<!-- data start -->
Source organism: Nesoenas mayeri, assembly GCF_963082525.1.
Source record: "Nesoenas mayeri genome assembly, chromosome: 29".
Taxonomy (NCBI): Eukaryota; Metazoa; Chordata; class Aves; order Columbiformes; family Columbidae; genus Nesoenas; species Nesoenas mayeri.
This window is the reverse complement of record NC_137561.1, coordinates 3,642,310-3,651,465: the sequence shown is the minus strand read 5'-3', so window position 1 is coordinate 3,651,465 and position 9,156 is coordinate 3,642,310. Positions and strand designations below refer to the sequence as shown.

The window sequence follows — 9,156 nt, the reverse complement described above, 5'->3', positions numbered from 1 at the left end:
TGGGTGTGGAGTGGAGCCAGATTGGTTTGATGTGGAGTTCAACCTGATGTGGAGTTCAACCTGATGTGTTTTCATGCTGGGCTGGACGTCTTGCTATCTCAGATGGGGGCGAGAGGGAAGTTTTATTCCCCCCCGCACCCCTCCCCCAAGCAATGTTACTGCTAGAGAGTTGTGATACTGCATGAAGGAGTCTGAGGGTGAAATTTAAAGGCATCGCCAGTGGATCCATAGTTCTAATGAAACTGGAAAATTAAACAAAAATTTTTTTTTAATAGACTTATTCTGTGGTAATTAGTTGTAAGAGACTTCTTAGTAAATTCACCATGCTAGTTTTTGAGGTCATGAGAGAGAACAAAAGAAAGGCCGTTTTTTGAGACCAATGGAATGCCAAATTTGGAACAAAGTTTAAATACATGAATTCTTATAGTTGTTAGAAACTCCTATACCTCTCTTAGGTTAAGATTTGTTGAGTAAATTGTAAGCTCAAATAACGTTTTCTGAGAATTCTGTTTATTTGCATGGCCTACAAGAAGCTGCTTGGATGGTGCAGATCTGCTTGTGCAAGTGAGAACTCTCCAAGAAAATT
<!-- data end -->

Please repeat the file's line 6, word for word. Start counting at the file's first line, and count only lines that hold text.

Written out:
TGGGTGTGGAGTGGAGCCAGATTGGTTTGATGTGGAGTTCAACCTGATGTGGAGTTCAACCTGATGTGTTTTCATGCTGGGCTGGACGTCTTGCTATCTCAGATGGGGGCGAGAGGGAAGTTTTATTCCCCCCCGCACCCCTCCCCCAAGCAATGTTACTGCTAGAGAGTTGTGATACTGCATGAAGGAGTCTGAGGGTGAAATTTAAAGGCATCGCCAGTGGATCCATAGTTCTAATGAAACTGGAAAATTAAACAAAAATTTTTTTTTAATAGACTTATTCTGTGGTAATTAGTTGTAAGAGACTTCTTAGTAAATTCACCATGCTAGTTTTTGAGGTCATGAGAGAGAACAAAAGAAAGGCCGTTTTTTGAGACCAATGGAATGCCAAATTTGGAACAAAGTTTAAATACATGAATTCTTATAGTTGTTAGAAACTCCTATACCTCTCTTAGGTTAAGATTTGTTGAGTAAATTGTAAGCTCAAATAACGTTTTCTGAGAATTCTGTTTATTTGCATGGCCTACAAGAAGCTGCTTGGATGGTGCAGATCTGCTTGTGCAAGTGAGAACTCTCCAAGAAAATT